Jim: This has become increasingly more difficult. In the past, retailers could require return authorizations or a short return window. However, in today’s competitive environment where shoppers have more options, retailers are hesitant to put up any customer service barriers. The prevalence of social media means one bad experience can be amplified across a broad audience and impact future sales. If I know the return process will be a hassle, chances are I will shop elsewhere. The best way to mitigate returns is to get the transaction right with the customer at the point of purchase. By providing as much information about the item to them as possible, easy access to customer reviews, etc. will lessen the chance that an item will come back up front. Some retailers are experimenting with virtual dressing rooms and other innovative technology to help minimize the volume of returns.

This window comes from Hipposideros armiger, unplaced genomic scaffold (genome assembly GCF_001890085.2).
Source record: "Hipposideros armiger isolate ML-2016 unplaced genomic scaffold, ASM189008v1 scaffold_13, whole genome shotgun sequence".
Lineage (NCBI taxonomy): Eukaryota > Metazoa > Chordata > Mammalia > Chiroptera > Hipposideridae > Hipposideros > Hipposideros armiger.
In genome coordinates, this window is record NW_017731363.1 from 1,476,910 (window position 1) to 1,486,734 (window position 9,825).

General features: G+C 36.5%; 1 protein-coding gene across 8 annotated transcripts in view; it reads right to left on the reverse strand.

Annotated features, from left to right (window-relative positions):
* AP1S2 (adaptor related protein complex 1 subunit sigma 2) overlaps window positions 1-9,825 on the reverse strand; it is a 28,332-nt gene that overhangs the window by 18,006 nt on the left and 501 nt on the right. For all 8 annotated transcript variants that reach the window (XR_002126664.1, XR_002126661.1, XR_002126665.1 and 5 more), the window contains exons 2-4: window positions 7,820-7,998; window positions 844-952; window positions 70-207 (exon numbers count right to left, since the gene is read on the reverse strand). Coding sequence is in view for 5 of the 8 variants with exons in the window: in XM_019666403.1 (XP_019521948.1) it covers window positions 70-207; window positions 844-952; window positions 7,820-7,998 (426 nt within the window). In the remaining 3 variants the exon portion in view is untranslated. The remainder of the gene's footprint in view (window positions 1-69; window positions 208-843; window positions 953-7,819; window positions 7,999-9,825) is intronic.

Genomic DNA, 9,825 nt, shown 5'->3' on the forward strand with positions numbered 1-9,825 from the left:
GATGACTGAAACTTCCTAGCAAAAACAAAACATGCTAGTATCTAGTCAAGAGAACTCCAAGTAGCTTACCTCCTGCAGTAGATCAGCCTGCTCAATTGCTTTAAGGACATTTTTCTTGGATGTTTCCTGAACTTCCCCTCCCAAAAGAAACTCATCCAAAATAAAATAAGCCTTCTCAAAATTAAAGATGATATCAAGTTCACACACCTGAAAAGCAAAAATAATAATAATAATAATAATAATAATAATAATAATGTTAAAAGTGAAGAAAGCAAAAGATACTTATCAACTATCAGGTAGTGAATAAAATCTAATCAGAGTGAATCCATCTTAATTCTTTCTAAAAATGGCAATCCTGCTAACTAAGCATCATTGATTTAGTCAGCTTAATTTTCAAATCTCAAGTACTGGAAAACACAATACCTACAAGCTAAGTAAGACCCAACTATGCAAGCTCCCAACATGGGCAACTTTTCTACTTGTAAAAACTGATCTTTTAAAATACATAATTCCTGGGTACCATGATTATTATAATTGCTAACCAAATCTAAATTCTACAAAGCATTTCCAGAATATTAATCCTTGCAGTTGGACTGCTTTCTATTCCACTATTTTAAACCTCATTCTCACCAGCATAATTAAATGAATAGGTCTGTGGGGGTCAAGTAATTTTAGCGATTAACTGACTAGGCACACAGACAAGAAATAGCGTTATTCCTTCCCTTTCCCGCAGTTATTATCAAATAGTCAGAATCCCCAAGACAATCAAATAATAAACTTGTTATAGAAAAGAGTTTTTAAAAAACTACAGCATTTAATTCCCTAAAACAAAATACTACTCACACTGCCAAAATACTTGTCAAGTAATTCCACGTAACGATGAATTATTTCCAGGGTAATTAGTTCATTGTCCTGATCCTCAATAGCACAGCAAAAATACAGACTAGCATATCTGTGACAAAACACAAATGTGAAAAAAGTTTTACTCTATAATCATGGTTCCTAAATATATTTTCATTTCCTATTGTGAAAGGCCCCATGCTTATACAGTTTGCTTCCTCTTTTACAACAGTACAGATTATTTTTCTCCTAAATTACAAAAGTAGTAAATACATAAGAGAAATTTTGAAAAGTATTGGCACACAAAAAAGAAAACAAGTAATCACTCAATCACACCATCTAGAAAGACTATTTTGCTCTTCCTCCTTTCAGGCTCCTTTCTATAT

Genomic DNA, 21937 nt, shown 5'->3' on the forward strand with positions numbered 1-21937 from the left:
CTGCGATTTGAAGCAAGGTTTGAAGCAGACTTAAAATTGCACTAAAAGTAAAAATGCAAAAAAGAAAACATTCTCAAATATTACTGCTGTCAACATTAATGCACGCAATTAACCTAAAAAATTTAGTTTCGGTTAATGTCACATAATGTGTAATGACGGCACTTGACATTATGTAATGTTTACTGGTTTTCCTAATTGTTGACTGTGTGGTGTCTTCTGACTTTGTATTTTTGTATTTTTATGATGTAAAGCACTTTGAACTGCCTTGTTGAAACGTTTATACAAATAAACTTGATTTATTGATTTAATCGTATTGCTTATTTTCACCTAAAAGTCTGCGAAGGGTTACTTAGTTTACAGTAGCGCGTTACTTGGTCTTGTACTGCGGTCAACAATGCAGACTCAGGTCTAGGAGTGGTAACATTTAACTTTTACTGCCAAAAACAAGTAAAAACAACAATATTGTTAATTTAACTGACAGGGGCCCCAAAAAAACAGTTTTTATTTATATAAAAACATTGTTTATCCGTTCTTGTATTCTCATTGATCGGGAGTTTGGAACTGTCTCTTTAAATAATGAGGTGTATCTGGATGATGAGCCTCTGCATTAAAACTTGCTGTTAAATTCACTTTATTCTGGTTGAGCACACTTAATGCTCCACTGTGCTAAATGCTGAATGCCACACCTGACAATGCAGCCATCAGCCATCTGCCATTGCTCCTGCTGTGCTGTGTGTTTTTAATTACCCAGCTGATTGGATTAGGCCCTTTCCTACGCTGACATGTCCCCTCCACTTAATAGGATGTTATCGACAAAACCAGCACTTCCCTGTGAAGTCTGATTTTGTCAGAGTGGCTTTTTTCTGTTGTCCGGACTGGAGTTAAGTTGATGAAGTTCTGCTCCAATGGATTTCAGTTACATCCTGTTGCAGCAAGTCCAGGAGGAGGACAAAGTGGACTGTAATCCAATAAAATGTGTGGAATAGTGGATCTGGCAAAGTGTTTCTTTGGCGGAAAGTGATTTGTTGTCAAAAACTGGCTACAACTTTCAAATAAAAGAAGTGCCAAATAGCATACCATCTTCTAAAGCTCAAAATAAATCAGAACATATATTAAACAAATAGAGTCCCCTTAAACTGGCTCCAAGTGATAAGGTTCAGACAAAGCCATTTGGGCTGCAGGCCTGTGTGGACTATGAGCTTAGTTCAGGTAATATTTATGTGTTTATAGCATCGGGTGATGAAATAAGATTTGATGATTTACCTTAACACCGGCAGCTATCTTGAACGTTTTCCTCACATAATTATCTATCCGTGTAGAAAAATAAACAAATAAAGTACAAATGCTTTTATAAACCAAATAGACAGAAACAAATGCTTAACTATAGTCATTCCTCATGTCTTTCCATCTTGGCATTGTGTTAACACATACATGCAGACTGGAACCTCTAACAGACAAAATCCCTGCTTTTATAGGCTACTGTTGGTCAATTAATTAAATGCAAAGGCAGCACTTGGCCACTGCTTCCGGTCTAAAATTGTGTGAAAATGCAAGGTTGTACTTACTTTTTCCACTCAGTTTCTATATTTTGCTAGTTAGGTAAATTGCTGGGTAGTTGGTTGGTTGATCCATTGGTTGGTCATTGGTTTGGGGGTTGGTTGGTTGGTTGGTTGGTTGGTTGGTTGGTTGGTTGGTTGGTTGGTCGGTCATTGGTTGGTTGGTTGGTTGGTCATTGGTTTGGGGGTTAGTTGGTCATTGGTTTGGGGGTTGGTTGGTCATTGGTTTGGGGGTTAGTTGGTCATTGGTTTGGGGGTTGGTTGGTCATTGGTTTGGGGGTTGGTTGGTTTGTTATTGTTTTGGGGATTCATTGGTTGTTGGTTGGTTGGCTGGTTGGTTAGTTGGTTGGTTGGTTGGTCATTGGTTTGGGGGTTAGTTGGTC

The cost of returns is truly an astonishing figure; however, as Jim outlines retailers are just not set up to handle the one-off item returns in a cost-effective manner. There are ways to minimize the burden including getting the sale right from the start. Additionally, retailers need to forecast the returns as a part of their planning process and develop more cost-effective measures for handling the merchandise as it comes back. If you are able to better predict the amount of returned merchandise you are likely better equipped to collaborate with your suppliers and partners to mitigate the cost to you while still delighting your customers.

 

About the Author

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Karin Bursa, Executive Vice President, Logility

With more than 25 years of experience in the development, support and marketing of enterprise software solutions, Karin is able to provide The Voyager Blog several provoking perspectives including market-shaping events, end-user perspectives and technical reviews. She is a widely quoted source on the evolution of the supply chain, frequent author to many leading publications, and can be found speaking at many of the industry’s leading conferences.